Mr. President, we are your people too.
Please, let us go home!
Not that we are not grateful for the tents provided us when we had no place to go, fleeing from the raging war. We are.
But, although tents are good to sit and lie down under, shade from the blistering sun or to watch the stars at night on the beach by the sea or in campsites, even in the backyards or frontyards of our homes, tents were never meant to be lived in for years and years to come.
We were glad and grateful that we were housed in tents when we fled our homes in the city. Temporary shelters to rest our weary mind and souls, we thought. But it has been almost a year and a half since then. A long, long one and a half years.
Once, we were the people of the lake. Now we became the people of the tents. Made to wait indefinitely. The terrible question at the backs of our mind, “Will we ever get back home?”
Babies were born here. Tent babies, we call them. Crawling on the makeshift wooden or bamboo floors.
Learning how to walk on grounds that are muddy when it rains and swirling with dust when the sun shines.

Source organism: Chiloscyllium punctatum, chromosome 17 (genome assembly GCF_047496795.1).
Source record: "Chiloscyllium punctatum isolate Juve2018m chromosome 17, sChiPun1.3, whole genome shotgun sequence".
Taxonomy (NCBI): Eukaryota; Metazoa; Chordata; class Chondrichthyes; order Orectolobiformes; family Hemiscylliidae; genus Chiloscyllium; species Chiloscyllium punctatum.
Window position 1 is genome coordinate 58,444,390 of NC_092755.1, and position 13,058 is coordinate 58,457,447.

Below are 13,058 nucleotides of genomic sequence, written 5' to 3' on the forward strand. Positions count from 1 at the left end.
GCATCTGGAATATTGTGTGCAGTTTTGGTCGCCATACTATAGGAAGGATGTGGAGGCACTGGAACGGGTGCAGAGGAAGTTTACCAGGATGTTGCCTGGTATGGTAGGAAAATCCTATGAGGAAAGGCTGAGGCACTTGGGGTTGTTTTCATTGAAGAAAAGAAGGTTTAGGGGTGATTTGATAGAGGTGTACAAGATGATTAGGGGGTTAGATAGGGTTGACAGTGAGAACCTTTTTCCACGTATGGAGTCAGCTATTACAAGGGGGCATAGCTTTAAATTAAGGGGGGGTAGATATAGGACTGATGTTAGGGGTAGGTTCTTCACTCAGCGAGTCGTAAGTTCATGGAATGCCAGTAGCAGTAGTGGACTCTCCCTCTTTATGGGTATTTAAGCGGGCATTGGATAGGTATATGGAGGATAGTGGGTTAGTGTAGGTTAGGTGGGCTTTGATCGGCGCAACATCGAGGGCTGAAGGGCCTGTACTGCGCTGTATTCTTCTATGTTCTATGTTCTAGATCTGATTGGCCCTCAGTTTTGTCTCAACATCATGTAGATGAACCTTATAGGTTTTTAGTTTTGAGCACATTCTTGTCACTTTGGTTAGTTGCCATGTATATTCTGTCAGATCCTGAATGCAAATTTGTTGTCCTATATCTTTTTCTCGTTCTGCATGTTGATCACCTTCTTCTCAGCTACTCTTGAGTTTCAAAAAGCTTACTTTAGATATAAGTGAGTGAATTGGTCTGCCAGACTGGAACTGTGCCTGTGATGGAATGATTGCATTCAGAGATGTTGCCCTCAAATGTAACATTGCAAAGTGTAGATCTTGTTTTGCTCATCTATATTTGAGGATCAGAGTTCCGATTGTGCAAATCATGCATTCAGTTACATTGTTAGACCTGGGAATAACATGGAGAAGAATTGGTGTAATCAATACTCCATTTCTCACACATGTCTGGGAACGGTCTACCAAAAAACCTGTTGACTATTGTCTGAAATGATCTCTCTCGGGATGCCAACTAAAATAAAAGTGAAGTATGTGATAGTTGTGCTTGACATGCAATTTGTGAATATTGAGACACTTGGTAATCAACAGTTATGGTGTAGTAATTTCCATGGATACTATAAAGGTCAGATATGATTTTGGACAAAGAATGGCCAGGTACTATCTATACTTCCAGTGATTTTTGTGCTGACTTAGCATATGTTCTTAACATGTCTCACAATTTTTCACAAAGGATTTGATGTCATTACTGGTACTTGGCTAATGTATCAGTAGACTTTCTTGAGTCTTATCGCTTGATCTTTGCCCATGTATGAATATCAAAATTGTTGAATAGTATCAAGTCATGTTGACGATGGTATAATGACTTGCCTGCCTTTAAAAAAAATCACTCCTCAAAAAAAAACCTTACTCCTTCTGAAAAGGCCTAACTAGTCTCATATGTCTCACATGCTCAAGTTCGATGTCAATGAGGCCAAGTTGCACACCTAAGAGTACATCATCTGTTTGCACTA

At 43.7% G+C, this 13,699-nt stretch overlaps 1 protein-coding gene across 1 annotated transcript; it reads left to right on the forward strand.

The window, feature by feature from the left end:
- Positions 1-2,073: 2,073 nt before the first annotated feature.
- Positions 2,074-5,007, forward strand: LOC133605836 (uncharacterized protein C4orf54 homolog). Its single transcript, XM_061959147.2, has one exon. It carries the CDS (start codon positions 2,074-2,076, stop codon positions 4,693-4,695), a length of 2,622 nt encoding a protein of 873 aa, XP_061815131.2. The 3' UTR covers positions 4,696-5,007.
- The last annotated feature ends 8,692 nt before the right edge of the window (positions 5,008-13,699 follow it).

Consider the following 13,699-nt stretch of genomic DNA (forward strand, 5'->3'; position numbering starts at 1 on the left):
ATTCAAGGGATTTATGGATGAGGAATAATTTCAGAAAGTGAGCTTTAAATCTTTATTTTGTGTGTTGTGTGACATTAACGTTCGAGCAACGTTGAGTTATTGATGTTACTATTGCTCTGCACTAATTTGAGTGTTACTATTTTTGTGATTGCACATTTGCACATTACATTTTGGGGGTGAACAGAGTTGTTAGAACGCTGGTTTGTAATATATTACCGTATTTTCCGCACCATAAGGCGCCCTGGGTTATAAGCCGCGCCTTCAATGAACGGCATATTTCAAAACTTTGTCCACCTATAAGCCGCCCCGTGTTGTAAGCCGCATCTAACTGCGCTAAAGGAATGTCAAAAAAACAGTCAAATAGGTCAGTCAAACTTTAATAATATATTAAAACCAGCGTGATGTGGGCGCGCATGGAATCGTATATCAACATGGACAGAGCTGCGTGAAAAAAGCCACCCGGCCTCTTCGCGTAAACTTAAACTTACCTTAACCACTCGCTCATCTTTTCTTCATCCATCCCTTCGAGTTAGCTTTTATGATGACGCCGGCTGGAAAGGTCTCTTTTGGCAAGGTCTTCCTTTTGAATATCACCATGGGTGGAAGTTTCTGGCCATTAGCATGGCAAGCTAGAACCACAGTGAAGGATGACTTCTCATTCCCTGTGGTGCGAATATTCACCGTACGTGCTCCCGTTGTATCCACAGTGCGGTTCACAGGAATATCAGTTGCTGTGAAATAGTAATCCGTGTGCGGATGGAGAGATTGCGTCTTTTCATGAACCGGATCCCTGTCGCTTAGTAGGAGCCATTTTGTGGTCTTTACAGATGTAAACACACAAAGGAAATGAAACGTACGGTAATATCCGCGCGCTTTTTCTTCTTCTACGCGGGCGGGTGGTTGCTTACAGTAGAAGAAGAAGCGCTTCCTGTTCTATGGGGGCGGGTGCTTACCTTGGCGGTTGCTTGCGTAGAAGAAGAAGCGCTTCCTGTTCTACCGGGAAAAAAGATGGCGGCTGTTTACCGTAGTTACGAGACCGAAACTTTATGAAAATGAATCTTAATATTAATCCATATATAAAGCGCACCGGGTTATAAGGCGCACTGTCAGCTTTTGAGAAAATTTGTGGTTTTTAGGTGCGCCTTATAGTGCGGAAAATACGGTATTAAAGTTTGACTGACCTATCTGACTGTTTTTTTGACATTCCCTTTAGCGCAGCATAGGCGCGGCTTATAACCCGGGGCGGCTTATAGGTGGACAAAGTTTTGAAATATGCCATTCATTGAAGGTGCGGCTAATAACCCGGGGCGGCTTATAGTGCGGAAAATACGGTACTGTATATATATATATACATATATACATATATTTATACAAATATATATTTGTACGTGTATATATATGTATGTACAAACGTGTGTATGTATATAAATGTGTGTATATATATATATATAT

Babies shouldn’t grow this way. Babies should grow in the comfort of their homes.
And, tents could never, would never be home.
We are told that we cannot go back yet because ground zero is waiting to be cleared. But no clearing has started. Glitches in the clearing contract awarding, they said. Lack of qualified contractors with the proper tools, they said.
To the Task Force Bangon Marawi, the delay in the clearing may seem caution. But to us who live in tents, who have little to earn our keeps and living like beggars on dole outs, the delay seems neglect. A catalyst for breeding bitterness.
So, here we are. People of the lake turned people of the tents. With shattered dreams and splintered lives.
Distressed hearts and desperate souls.
Scattered like lambs.
Visited, documented and gawked at by foreign and local assistance funding organizations and media. Our hapless, helpless conditions videoed and broadcasted. Reduced to nothing more than stirring images of the dismal consequences of a war we never wanted. Stirring images that fail to stir the bureaucratic hearts of those who can do something to hasten our going home to do something real with a keener sense of urgency. With more compassion.
Sometimes, we ask, “Why, Allah, why?”
Let us go home!
Let us rebuild our shattered houses. Let us make whole our splintered lives.
Rekindle our shattered hopes. Relieve our distressed hearts. Revive our desperate souls.
Let us go home so that we may become what we were and should be, people of the lake, no longer people of the tents anymore.
Let us go home so that the silent masjid may be silent no more.
Assalamu’alaikum warahmatullahi wabarakatuh
May the peace and mercy, and blessings of God be with you.
Marawi is Ours, Let Us Go Home Movement
16 October 2018